One of the most valuable realizations I have come to in life is that nearly all problems - at work and at home - arise from some form of miscommunication. Think about it. How many employees feel like their bosses just don't understand their efforts? How many employers feel like their employees are missing the vision? How many parents, spouses, or coworkers, feel like they are carrying an unfair share of the burden? How many children, spouses, or employees, feel they are held to unfair expectations? How many of us are feeling misunderstood yet don't want to take the time calrify the situation? How many of us prefer to just ignore it, stay frustrated, and remain in our stance of "victim"? The only thing that could possibly improve any of these predicaments, is clarification. Why do we think it is easier to hold it in?
"You Cannot NOT Communicate." This is one of the NLP Presuppositions. Even when you do not address the issue - you are still communicating. We communicate through body language, through touch, through looks, through attentiveness, through action taken or not taken, through attitude, through countless ways other than language. Every absence of a response is in fact, communication. If we recognize the fact that we are communicating anyway, even by choosing not to address it, it seems like it would follow logically to want to clarify what we are saying! When we communicate through non-response we are infinitely more likely to be misunderstood or ill-received, and we receive no clarification from the other parties. We are resigned to our assumptions about the way things are and the absence of possible solutions.
Which leads me to another NLP Presupposition. - "The meaning of communication is the response you get." The meaning is not what you intend to say. Say I am angry at a coworker because I feel like I am doing the brunt of the work. There are several ways I could handle this. I could not address it at all but most likely become distant, hostile, or indifferent in my interactions with them basically inviting them to respond to me with the same hostility even though they likely have no idea where it began creating a negative environment all around. I could stop doing the work and get even angrier when they don't start doing it. I could yell at them, causing them to feel defensive and resistant to any idea of how to change the situation. I could ignore it all together, causing them to think everything is fine the way it is. Or I could take the time to calmly and effectively communicate my perspective of the issue and then patiently and openly invite them to share theirs without telling them they are wrong or lazy or anything else insulting in the process. The latter would most likely get me a better response. The response is what we are looking for. If you are not getting the response you want, you need to alter your way of communicating!
How do we do this? How do we talk to people in a way that encourages a positive response and helps move us toward a solution? First, we have to be aware of yet another presupposition. "The map is not the territory." We may all be in the same building, but we are each looking out our own window. Slightly different parts of the yard, road, fence are visible from each window. When I respond, I am responding to the view from my window, not what is actually outside, just what I can see. We respond to our personal experience of the situation, not the reality of the situation. When we communicate we have to be prepared to share our view and be open to consider what the view might be from someone else's window. We have to acknowledge that other windows exist and accept them as valid. We are never going to fully understand someone else's window as described because the frame is different, but we can seek to identify similarities and open the perspective to create a new window of understanding that is win-win for all parties involved.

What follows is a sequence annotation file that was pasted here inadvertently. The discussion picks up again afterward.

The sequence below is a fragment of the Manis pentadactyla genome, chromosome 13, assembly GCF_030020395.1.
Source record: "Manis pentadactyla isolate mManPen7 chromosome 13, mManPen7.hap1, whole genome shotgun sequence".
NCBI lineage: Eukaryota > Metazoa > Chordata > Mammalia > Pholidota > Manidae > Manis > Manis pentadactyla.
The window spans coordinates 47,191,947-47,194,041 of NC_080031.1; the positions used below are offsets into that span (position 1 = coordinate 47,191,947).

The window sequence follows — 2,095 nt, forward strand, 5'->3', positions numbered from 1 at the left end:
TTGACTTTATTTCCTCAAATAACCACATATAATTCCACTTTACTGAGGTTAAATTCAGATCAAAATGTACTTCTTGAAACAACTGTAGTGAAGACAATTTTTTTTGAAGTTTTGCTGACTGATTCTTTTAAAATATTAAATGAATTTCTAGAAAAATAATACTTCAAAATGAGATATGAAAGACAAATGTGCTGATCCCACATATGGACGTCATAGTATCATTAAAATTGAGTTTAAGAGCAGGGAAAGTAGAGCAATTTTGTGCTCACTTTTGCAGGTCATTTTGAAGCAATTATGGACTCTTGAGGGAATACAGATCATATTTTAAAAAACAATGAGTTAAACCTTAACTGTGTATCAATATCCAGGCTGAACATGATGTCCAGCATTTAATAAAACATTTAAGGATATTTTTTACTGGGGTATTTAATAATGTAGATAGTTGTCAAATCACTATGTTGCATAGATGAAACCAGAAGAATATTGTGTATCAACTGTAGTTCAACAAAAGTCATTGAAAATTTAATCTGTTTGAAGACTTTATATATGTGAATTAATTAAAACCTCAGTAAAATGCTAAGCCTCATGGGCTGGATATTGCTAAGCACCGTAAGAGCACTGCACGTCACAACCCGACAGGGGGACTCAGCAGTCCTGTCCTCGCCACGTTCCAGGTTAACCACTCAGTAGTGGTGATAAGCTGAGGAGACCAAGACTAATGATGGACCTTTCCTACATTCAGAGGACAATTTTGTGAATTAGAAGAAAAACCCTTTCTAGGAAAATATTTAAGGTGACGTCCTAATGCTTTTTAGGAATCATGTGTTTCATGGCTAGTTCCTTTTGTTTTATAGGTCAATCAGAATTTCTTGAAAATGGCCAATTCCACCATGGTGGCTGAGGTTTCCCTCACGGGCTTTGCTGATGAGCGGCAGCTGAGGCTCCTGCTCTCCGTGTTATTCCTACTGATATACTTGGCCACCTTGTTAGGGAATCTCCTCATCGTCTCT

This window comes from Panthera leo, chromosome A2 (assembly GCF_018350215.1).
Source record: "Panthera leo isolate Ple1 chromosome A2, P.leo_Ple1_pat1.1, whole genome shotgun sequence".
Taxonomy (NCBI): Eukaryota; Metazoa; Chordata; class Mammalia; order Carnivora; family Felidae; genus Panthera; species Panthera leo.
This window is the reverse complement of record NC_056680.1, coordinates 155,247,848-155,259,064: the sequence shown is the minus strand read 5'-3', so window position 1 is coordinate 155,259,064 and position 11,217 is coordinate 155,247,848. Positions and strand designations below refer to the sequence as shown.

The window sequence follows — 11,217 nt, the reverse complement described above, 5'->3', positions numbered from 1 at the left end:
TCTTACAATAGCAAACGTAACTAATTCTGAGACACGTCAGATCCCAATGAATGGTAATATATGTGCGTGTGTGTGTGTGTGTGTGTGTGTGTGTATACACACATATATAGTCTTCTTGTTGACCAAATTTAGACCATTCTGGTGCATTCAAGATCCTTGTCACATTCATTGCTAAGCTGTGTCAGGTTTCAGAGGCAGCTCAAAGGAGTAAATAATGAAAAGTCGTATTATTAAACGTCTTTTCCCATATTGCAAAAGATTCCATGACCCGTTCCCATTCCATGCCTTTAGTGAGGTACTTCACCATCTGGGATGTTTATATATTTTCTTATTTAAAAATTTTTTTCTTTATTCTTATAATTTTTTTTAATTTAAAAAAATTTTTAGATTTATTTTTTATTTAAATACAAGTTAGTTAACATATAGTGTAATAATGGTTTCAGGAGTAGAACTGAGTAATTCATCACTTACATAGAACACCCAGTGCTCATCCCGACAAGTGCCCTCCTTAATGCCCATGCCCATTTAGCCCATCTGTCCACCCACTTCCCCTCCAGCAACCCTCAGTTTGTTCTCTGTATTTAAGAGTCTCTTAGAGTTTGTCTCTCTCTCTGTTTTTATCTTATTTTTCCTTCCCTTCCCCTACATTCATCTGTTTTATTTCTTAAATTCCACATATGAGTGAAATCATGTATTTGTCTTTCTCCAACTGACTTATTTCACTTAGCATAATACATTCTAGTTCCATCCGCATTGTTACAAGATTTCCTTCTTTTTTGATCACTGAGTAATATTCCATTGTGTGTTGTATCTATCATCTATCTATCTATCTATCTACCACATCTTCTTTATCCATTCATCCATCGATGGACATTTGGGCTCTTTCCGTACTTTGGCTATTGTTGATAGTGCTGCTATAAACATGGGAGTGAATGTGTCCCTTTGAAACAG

The key to creating that new window is persuasive communication. No, we are not trying to manipulate anyone and in order for this to work we have to be willing compromise and leave the comfort of our own window as well. The goal is creating a new shared window that is beneficial to all. Sometimes a little bit of agreement goes a long way. Find a way to agree with the other point of view, align yourself with it, and then suggest possible ways to improve the situation. Be open to their suggestions as well. Try sayin, "I agree" with this part of what you are saying, "and" I think this action might help us with that. Ask what they think. Listen. Try again. Always say "and", never say "but" and make an effort to keep your language positive and focused on the outcome. Identify shared benefits, and you will be able to lead each other to possible solutions. There are several other NLP Presuppositions that can be helpful to navigate everyday life. There are also other linguistic frames that when implemented can totally transform your communications. I think this is a good place to start. In my opinion, the most powerful tool we have to broaden our perspective and begin changing the way we perceive our reality, is open and effective communication. It allows us to let go of assumptions and release the negative emotions that rise from them. It allows us to reach a better understanding from which better action can be taken. "You cannot NOT communicate," so you may as well clarify your response. When problems arise, communication is often the most direct path to finding a solution and creating change.